Designing an insurgency wargame – Part 2: The Environment

In my previous post, I discussed in general terms my objective in designing a new manual insurgency wargame and some of the basic concepts it should seek to simulate. I know this is a very belated follow-up, but in the meantime I have been learning Python and considering turning this project into a computer simulation. That would be a daunting task, so for now I am sticking with the manual format with the aim of turning it digital down the line.

The wargame can be divided into roughly two realms: the environment and the players.  In this post, I’ll discuss the environment and mechanics involving it.

The environment is divided into regions at a level that make sense for the design of the scenario, whether that be villages and neighborhoods, cities and towns, or entire provinces. Choosing this lowest level of representation is a balance between complexity and utility; representing politics or combat at the provincial level involves far more abstraction and less choice than representing them at the local village level.

The main feature of the environment is terrain, and for simplicity each region contains a single type of dominant terrain. In this simulation, terrain will affect the results of combat events and the amount of effort required for a faction to gain support in a region. Each region also possesses a certain level of urban build-up, from none (uninhabited) to extremely dense. As expected, this affects a regional population’s size and demographics, as urban populations are more likely to contain significant diversity. This allows the possibility of an urban/rural divide among insurgent or loyalist factions.

Regions possess an objective value based on factors such as economic output, fertile land, presence of resources, etc. The subjective value of a region depends on a particular faction’s objectives and requirements, which are not necessarily known to other factions in the game. For example, a nationalist insurgent faction may have no interest in controlling a prosperous region held by an opposing faction because it contains an incompatible population type and is not part of the historical nation the faction seeks to establish. (These factors are taken into account in the player’s victory conditions, which are on a card given to the player at the beginning of the game and cannot be shown to anyone.) Instead, the faction might use violence to suppress the region’s economic value to the enemy without ever seeking a local base of support. Discerning the objectives of other factions is crucial to the political aspect of the game, especially negotiations with enemies and allies. Insurgencies do not happen in a vacuum, so a scenario should include historical context that suggests each faction’s likely end-state goals and territorial aspirations, but the specific victory conditions are confirmed only to the player. In claiming a set of objectives to other players, a player can tell the truth or bluff, but other players can never see his card to confirm the truth.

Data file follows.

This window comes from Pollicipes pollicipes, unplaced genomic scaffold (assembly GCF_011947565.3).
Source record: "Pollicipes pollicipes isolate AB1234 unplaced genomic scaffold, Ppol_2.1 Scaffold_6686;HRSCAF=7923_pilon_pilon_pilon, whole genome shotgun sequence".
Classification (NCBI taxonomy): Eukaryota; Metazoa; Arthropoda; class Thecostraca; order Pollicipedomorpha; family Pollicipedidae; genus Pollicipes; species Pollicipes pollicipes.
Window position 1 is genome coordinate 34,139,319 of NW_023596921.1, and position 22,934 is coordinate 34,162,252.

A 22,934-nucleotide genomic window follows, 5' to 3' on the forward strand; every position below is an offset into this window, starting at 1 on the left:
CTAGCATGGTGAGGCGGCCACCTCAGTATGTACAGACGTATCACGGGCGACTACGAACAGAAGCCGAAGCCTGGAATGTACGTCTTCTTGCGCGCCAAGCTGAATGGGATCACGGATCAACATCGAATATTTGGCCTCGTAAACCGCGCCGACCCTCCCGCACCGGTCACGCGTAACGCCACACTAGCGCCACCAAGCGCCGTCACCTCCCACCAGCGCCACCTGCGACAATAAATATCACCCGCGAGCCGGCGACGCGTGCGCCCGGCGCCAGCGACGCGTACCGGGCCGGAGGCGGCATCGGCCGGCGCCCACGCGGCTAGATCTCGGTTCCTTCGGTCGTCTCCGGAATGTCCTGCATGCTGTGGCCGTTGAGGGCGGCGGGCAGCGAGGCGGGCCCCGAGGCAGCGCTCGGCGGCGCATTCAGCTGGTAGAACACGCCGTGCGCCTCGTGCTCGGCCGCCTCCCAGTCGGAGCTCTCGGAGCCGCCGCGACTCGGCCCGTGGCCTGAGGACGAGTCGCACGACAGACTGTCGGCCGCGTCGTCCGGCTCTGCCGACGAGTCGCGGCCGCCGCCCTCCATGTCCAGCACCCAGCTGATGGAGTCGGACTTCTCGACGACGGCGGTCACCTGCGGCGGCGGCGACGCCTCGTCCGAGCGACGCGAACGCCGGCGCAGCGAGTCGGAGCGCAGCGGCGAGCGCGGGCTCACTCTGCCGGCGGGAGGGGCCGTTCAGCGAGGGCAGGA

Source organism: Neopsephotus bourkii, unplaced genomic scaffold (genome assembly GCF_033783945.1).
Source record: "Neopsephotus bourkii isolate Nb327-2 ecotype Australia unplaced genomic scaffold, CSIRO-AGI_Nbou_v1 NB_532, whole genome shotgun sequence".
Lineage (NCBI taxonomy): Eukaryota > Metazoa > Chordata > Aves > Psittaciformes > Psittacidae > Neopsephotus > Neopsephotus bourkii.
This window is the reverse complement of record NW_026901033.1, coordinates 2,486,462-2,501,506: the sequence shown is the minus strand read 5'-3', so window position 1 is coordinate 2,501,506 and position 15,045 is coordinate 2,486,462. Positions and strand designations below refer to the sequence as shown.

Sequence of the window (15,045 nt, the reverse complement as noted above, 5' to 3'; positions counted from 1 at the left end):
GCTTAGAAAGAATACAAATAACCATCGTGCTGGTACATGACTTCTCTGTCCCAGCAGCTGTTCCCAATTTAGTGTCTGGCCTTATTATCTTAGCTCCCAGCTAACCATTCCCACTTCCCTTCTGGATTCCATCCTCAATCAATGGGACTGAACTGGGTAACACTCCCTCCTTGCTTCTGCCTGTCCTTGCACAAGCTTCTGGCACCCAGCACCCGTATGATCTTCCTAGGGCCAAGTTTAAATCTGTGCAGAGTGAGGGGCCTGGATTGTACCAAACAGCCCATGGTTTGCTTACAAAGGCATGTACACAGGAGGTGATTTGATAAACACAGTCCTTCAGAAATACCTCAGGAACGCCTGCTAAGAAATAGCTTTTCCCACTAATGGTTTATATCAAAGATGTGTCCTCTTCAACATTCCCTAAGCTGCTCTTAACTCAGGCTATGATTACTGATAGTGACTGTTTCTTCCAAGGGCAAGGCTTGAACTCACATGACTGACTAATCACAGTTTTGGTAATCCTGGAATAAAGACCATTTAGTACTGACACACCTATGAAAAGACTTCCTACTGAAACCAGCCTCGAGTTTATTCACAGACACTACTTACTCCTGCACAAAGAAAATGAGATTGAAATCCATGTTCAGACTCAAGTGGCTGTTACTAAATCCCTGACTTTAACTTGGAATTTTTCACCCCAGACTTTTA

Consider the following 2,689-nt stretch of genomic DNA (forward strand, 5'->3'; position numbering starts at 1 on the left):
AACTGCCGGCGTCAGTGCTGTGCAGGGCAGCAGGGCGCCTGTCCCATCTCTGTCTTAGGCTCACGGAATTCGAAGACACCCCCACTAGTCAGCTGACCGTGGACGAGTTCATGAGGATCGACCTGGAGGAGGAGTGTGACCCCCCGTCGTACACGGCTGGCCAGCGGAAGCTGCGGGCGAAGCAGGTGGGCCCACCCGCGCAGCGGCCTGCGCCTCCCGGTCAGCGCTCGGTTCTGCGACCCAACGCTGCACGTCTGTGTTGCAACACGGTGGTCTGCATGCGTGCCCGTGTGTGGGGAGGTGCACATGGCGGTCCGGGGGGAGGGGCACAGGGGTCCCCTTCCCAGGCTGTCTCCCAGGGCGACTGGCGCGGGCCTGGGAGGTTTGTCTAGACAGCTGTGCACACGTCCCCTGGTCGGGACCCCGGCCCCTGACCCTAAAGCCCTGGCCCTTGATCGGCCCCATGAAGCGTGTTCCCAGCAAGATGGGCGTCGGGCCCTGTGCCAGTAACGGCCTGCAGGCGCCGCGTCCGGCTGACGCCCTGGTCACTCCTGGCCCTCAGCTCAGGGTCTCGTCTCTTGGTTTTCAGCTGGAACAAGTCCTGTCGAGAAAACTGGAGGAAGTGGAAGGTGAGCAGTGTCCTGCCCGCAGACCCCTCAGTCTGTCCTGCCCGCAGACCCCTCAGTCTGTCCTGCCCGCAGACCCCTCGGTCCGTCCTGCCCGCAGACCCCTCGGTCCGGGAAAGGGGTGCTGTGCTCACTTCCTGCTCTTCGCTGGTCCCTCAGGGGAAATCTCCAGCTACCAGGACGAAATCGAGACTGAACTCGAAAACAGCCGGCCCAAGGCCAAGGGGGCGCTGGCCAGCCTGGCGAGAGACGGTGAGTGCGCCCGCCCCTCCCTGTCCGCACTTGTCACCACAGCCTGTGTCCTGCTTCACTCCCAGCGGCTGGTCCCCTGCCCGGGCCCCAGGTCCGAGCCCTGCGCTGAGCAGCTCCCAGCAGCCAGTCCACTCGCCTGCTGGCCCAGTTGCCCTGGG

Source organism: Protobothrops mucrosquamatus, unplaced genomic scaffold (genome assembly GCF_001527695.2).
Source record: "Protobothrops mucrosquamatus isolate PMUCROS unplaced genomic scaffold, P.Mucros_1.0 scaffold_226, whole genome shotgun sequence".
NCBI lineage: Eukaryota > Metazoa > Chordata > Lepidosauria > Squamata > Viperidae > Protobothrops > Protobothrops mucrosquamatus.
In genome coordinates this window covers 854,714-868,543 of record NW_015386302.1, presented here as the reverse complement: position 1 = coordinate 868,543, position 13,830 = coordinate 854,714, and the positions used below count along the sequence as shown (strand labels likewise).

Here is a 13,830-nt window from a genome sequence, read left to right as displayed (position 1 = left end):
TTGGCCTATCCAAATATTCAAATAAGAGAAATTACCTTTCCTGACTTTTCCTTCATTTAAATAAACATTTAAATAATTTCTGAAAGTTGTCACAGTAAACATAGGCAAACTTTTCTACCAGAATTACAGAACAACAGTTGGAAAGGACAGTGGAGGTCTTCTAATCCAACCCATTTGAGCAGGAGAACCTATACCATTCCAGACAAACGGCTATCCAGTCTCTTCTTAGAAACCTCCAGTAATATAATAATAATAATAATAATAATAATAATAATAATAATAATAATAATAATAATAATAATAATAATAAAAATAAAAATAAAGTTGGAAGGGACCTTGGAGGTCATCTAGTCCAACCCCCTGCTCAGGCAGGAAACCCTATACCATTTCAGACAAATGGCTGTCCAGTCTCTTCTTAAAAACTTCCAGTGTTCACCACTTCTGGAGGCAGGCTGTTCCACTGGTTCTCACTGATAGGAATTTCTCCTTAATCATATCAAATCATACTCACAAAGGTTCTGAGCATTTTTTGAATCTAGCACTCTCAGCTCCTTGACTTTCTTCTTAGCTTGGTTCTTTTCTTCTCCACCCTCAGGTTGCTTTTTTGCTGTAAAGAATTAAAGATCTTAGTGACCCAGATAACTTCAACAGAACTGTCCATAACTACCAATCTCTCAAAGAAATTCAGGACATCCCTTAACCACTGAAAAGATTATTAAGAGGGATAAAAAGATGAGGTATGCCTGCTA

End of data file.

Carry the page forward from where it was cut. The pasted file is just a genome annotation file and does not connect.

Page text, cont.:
Control over a region is determined at two levels. First, there are governing structures that determine what faction exerts official control of the region. Just as a military force is sustained by supply, governing structures require support of the local population to function, though this does not necessarily mean the government in question is representative in nature. Support can also be projected from neighboring regions, though local support or lack thereof naturally has a stronger influence. Structures by competing factions can exist in the same region, making official control impossible. Alternatively, structures by cooperating factions allow for split control based on whatever agreement the factions make (e.g. a federal system).

Second, a region can be effectively controlled with a military force presence that suppresses existing governing structures. The disadvantage, of course, is that militarily controlling a region requires constant presence, along with the usurpation of governing structures and the complete removal of opposition forces. On the other hand, military control is not dependent on the local population’s disposition, making it ideal for a powerful but foreign player attempting to restore or install a local ally into place.